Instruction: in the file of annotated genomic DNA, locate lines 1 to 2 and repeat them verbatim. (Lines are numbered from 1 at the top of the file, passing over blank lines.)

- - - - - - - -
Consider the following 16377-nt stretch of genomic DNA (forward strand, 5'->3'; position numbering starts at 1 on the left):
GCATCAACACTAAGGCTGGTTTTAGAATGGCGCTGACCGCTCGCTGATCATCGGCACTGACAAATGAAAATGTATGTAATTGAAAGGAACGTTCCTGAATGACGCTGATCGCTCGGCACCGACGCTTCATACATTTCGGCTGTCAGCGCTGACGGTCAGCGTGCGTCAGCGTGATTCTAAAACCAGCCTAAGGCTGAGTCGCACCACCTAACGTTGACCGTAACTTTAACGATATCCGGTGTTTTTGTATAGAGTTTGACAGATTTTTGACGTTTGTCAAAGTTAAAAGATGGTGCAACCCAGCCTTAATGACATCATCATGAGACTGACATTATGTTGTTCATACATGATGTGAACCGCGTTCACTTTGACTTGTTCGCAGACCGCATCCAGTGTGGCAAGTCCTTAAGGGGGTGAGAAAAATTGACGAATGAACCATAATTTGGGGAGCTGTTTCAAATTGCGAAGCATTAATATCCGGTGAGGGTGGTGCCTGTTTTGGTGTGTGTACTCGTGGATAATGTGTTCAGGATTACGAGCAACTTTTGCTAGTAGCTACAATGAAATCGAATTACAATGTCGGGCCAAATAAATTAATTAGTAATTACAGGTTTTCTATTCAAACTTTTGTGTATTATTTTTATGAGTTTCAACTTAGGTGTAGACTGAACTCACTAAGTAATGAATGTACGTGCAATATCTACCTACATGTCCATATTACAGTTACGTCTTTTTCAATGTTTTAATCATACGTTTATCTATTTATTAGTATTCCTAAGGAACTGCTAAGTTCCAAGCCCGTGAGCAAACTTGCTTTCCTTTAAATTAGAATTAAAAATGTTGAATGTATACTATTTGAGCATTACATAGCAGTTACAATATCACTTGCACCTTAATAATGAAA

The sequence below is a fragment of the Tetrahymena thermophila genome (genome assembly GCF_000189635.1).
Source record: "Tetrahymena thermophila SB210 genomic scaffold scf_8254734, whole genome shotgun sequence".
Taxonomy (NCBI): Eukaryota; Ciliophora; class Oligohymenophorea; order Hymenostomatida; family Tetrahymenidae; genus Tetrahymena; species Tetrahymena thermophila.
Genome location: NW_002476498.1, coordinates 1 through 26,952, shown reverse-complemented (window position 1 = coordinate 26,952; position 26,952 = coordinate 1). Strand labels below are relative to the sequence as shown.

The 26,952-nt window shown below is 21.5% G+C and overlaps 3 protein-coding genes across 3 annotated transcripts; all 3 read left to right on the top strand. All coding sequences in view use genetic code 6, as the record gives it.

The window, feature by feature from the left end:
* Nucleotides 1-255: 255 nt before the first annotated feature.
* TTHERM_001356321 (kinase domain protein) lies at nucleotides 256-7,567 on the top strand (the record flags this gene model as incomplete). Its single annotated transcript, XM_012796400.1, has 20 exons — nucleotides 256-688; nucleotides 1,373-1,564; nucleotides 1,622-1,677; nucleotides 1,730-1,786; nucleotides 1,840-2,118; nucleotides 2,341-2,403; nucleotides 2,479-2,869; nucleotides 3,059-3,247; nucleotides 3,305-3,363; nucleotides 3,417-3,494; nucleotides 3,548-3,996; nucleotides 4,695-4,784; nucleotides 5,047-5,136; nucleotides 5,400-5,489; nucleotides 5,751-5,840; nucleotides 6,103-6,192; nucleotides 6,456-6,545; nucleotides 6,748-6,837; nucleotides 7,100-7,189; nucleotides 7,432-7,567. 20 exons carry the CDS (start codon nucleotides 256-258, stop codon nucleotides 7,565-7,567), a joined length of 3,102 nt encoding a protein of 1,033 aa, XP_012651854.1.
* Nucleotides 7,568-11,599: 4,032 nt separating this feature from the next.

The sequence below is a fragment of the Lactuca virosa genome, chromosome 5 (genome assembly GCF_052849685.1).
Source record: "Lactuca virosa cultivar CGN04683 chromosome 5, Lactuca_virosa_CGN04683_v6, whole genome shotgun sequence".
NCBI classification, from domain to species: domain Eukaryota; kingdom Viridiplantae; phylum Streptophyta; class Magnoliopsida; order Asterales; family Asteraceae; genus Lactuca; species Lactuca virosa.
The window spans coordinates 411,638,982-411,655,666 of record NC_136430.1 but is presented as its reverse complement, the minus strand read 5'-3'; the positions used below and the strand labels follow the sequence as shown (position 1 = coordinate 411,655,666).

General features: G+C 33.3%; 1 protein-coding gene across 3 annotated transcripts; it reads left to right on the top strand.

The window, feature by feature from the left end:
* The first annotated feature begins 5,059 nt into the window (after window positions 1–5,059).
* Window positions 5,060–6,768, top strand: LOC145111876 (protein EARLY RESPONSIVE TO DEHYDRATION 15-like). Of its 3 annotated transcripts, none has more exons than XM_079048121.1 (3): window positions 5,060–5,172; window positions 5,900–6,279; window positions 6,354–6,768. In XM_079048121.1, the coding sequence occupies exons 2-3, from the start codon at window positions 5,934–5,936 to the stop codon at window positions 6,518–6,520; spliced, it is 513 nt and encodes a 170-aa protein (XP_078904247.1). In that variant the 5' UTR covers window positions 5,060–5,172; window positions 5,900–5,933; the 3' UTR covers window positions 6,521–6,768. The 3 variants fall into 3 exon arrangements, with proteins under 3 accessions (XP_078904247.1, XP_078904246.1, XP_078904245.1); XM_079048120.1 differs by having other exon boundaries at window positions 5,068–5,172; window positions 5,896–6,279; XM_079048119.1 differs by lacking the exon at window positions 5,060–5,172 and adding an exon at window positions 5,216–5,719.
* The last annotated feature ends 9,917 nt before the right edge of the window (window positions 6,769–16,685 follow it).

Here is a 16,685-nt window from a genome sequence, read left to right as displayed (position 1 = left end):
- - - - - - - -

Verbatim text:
Consider the following 16377-nt stretch of genomic DNA (forward strand, 5'->3'; position numbering starts at 1 on the left):
GCATCAACACTAAGGCTGGTTTTAGAATGGCGCTGACCGCTCGCTGATCATCGGCACTGACAAATGAAAATGTATGTAATTGAAAGGAACGTTCCTGAATGACGCTGATCGCTCGGCACCGACGCTTCATACATTTCGGCTGTCAGCGCTGACGGTCAGCGTGCGTCAGCGTGATTCTAAAACCAGCCTAAGGCTGAGTCGCACCACCTAACGTTGACCGTAACTTTAACGATATCCGGTGTTTTTGTATAGAGTTTGACAGATTTTTGACGTTTGTCAAAGTTAAAAGATGGTGCAACCCAGCCTTAATGACATCATCATGAGACTGACATTATGTTGTTCATACATGATGTGAACCGCGTTCACTTTGACTTGTTCGCAGACCGCATCCAGTGTGGCAAGTCCTTAAGGGGGTGAGAAAAATTGACGAATGAACCATAATTTGGGGAGCTGTTTCAAATTGCGAAGCATTAATATCCGGTGAGGGTGGTGCCTGTTTTGGTGTGTGTACTCGTGGATAATGTGTTCAGGATTACGAGCAACTTTTGCTAGTAGCTACAATGAAATCGAATTACAATGTCGGGCCAAATAAATTAATTAGTAATTACAGGTTTTCTATTCAAACTTTTGTGTATTATTTTTATGAGTTTCAACTTAGGTGTAGACTGAACTCACTAAGTAATGAATGTACGTGCAATATCTACCTACATGTCCATATTACAGTTACGTCTTTTTCAATGTTTTAATCATACGTTTATCTATTTATTAGTATTCCTAAGGAACTGCTAAGTTCCAAGCCCGTGAGCAAACTTGCTTTCCTTTAAATTAGAATTAAAAATGTTGAATGTATACTATTTGAGCATTACATAGCAGTTACAATATCACTTGCACCTTAATAATGAAA